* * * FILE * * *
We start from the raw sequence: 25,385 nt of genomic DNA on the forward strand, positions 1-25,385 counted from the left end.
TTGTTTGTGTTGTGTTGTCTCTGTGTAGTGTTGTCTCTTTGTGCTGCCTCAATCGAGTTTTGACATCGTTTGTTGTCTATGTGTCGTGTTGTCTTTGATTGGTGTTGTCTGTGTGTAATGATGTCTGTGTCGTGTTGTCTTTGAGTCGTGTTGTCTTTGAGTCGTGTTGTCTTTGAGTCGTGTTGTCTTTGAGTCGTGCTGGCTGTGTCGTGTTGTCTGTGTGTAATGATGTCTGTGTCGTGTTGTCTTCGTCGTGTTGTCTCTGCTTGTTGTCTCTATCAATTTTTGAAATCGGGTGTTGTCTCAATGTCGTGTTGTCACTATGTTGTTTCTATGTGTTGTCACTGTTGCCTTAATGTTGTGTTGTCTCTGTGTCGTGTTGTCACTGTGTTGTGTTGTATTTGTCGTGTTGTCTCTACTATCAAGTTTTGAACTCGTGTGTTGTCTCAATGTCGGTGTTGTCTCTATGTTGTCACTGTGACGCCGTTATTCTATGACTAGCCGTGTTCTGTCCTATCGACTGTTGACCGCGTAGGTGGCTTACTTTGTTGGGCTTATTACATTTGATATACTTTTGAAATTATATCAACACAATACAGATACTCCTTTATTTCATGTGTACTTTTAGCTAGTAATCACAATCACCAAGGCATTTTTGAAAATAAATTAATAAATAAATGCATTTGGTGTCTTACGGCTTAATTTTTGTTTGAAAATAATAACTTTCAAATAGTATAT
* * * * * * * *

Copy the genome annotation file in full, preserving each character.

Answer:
We start from the raw sequence: 25,385 nt of genomic DNA on the forward strand, positions 1-25,385 counted from the left end.
TTGTTTGTGTTGTGTTGTCTCTGTGTAGTGTTGTCTCTTTGTGCTGCCTCAATCGAGTTTTGACATCGTTTGTTGTCTATGTGTCGTGTTGTCTTTGATTGGTGTTGTCTGTGTGTAATGATGTCTGTGTCGTGTTGTCTTTGAGTCGTGTTGTCTTTGAGTCGTGTTGTCTTTGAGTCGTGTTGTCTTTGAGTCGTGCTGGCTGTGTCGTGTTGTCTGTGTGTAATGATGTCTGTGTCGTGTTGTCTTCGTCGTGTTGTCTCTGCTTGTTGTCTCTATCAATTTTTGAAATCGGGTGTTGTCTCAATGTCGTGTTGTCACTATGTTGTTTCTATGTGTTGTCACTGTTGCCTTAATGTTGTGTTGTCTCTGTGTCGTGTTGTCACTGTGTTGTGTTGTATTTGTCGTGTTGTCTCTACTATCAAGTTTTGAACTCGTGTGTTGTCTCAATGTCGGTGTTGTCTCTATGTTGTCACTGTGACGCCGTTATTCTATGACTAGCCGTGTTCTGTCCTATCGACTGTTGACCGCGTAGGTGGCTTACTTTGTTGGGCTTATTACATTTGATATACTTTTGAAATTATATCAACACAATACAGATACTCCTTTATTTCATGTGTACTTTTAGCTAGTAATCACAATCACCAAGGCATTTTTGAAAATAAATTAATAAATAAATGCATTTGGTGTCTTACGGCTTAATTTTTGTTTGAAAATAATAACTTTCAAATAGTATAT